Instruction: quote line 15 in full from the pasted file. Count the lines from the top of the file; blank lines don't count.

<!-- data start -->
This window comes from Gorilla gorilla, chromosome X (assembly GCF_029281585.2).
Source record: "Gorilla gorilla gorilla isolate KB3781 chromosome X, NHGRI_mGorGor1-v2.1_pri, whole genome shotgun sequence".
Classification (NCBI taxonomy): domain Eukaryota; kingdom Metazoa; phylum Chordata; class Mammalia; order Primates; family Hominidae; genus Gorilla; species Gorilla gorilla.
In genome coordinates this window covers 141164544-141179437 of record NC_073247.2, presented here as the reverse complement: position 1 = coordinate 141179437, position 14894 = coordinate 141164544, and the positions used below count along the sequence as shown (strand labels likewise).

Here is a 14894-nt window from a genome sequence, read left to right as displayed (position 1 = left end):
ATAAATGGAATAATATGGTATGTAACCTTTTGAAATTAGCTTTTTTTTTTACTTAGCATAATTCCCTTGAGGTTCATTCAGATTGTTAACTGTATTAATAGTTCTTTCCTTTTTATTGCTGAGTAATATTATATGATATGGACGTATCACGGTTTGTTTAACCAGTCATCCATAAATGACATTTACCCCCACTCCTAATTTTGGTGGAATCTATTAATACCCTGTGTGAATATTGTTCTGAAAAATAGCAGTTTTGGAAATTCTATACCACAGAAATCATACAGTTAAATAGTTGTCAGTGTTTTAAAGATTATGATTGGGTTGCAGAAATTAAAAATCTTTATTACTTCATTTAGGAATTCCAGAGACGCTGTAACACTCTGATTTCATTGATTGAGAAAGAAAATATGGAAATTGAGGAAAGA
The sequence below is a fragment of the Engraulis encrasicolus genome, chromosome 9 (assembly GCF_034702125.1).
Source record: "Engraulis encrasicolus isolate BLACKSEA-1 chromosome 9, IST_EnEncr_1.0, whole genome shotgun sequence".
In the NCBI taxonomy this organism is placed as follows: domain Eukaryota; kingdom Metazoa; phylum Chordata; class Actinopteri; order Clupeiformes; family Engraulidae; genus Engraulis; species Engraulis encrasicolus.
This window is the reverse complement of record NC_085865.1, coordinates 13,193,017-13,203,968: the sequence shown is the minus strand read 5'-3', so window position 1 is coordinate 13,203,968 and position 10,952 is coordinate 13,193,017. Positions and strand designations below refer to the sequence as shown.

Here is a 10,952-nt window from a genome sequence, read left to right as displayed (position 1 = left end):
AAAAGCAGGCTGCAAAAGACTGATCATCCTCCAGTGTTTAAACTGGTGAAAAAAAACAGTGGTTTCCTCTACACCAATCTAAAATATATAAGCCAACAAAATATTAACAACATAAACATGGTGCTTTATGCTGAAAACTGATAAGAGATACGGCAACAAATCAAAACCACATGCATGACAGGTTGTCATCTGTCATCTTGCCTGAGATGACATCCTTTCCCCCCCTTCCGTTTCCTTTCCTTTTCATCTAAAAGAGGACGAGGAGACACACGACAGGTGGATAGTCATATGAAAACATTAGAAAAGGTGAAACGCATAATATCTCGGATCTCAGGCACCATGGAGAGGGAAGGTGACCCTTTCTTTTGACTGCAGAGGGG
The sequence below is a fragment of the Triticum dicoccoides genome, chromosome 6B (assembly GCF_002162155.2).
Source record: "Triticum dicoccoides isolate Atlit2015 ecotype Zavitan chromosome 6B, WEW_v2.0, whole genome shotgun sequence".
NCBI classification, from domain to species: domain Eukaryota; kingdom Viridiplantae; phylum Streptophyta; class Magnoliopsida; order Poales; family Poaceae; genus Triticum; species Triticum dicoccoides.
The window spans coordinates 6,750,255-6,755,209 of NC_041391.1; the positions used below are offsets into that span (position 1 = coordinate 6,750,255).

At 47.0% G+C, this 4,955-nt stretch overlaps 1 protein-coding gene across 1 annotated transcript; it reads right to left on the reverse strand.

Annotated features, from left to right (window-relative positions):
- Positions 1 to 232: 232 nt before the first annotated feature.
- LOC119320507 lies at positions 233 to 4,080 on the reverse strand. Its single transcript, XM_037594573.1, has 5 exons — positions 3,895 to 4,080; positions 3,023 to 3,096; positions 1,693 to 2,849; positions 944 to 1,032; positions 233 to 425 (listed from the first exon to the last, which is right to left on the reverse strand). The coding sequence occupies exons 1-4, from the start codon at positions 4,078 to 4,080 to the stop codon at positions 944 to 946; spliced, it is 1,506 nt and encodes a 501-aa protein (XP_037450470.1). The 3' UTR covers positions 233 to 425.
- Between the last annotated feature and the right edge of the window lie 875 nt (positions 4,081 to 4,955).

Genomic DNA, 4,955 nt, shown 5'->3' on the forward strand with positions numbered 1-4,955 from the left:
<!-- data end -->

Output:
NCBI classification, from domain to species: domain Eukaryota; kingdom Viridiplantae; phylum Streptophyta; class Magnoliopsida; order Poales; family Poaceae; genus Triticum; species Triticum dicoccoides.